We all know the plot of The Terminator. A robot is sent back in time to kill the mother of the yet unborn resistance head that will lead humanity to victory over their machine oppressors. The premise has been aped, riffed, and parodied to death. And it is a B-grade, exploitation premise, no doubt. Even during production, the low-budget roughness was undeniable. Certain scenes were filmed without permits, shot guerrilla style, one eye on the scene, another on the approaching cops asking for papers
But the creative team behind the film smoothed over any of those potential rough spots. It’s a bit ironic that Cameron, lately known for the massively expensive, and computer generated, Avatar relied so often on ancient cinema tricks: forced perspective, miniatures, rear screen projection, the tools of the trade with roots in the early 20th century. Still, the skill is there and considering seven years later, Cameron was allowed to make T2: Judgment Day for $94 million ($164 million today) it shows how low budget origins can reap massive dividends.
George Romero made his zombies slow to emphasize the real danger: other humans. Slow and lumbering, a Romero zombie could easily be outmaneuvered. Indeed, a single zombie didn’t pose much threat and, in the case of 1978’s Dawn of the Dead lent themselves more to comedy or social commentary. However, like death, their advance was relentless, unstoppable, and any escape merely prolonged the inevitable.
Nevertheless, after 28 Days Later, zombies would never be the same. Utilizing a miniscule budget of roughly $8 million, director Danny Boyle’s 2002 film delivered unforgettable imagery, deserted landscapes of London iconography: Piccadilly Circus, Oxford Street, bits and pieces of Westminster, all of the spots you’d find emblazoned on a postcard. Combined with a postmodern update of zombies, fast, fierce, more like fire ants than shambling mobs, this film is the stuff of nightmares.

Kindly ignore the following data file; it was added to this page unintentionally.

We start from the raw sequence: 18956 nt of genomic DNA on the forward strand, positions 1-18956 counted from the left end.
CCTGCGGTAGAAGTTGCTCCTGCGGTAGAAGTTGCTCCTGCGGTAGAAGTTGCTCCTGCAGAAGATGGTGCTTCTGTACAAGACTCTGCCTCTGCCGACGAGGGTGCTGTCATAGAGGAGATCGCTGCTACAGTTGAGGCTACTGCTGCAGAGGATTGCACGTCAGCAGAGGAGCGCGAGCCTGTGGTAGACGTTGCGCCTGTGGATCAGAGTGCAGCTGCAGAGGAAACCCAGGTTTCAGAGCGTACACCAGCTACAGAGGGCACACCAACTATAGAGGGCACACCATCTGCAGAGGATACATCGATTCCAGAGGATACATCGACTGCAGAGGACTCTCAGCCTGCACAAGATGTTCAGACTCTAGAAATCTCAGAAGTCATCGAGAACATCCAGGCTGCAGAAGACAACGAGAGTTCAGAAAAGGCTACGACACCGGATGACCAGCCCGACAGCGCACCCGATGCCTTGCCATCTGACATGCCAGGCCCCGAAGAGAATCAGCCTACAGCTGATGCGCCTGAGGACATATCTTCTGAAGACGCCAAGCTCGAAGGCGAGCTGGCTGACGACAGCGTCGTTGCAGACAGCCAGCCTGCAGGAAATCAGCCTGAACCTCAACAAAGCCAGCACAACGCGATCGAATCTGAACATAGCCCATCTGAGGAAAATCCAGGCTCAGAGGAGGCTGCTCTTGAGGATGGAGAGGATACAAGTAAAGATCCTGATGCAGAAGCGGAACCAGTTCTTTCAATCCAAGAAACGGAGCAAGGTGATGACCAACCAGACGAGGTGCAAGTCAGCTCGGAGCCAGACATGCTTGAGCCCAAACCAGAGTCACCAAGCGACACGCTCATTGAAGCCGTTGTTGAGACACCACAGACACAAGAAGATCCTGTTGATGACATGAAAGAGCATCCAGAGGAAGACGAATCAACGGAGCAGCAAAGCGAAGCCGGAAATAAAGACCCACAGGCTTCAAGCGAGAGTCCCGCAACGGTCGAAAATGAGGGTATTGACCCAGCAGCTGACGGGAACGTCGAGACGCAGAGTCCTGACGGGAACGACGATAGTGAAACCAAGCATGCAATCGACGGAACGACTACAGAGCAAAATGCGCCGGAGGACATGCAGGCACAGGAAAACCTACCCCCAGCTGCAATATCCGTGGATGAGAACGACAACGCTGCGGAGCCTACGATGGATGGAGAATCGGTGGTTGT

While largely credited with resurrecting the dormant zombie genre (although, the infected in 28 Days Later are not the undead) this film also marks the mainstream emergence of digital cinema. Maligned during the '90s, the technology had advanced to the point that digital enabled small budget filmmakers to cut corners, simplifying the filming and editing process. Expensive film stock could be circumvented and the limitations of celluloid (lengthy set-ups, constrained filming windows) didn’t apply to something that recorded in 1s and 0s. Those lingering scenes of empty landmarks could never have been achieved with so little cash on hand, demonstrating that big small films often push the boundaries of what’s possible in the best ways.
Doing horror on the cheap has been almost a truism in cinema since the earliest days. Give a guy a knife, a scary mask, and spring for some fake blood (corn syrup with red food coloring usually does the trick) and you can churn out a product with plenty of cash to spare. What’s tricky, however, is doing cheap horror well, with care and attention that transcends the more exploitative elements.
The exemplar of cheap horror done well is John Carpenter’s 1978 classic, Halloween. Although the film is rife with slasher clichés and features a plot has been done to death (killer stalks teenagers through suburbia U.S.A.) it, in fact, is the originator of both, indeed, the Patient Zero of slasher films. After all, it isn’t every day a movie comes along and crafts an entirely new genre, especially one done for so little scratch.
Cooked up for a bit over $300,000, a paltry $1.1 million today, Carpenter was able to wring a great deal from his financiers’ threadbare pockets, picking up any gaps with his technically focused direction and ability to improvise. You’d hardly notice how the traditional Hollywood stomping grounds of Southern California are done up as an autumnal Illinois town. Genuinely eerie, well-paced, with exceptional cinematography from Dean Cundey, production was so low budget that ur-antagonist Michael Myer’s mask was a re-purposed Captain Kirk one, grabbed for a measly $1.98. Yet, for less than two bucks, one of the greatest movie monsters was given a face that haunts moviegoers to this day. Talk about a return on one’s investment.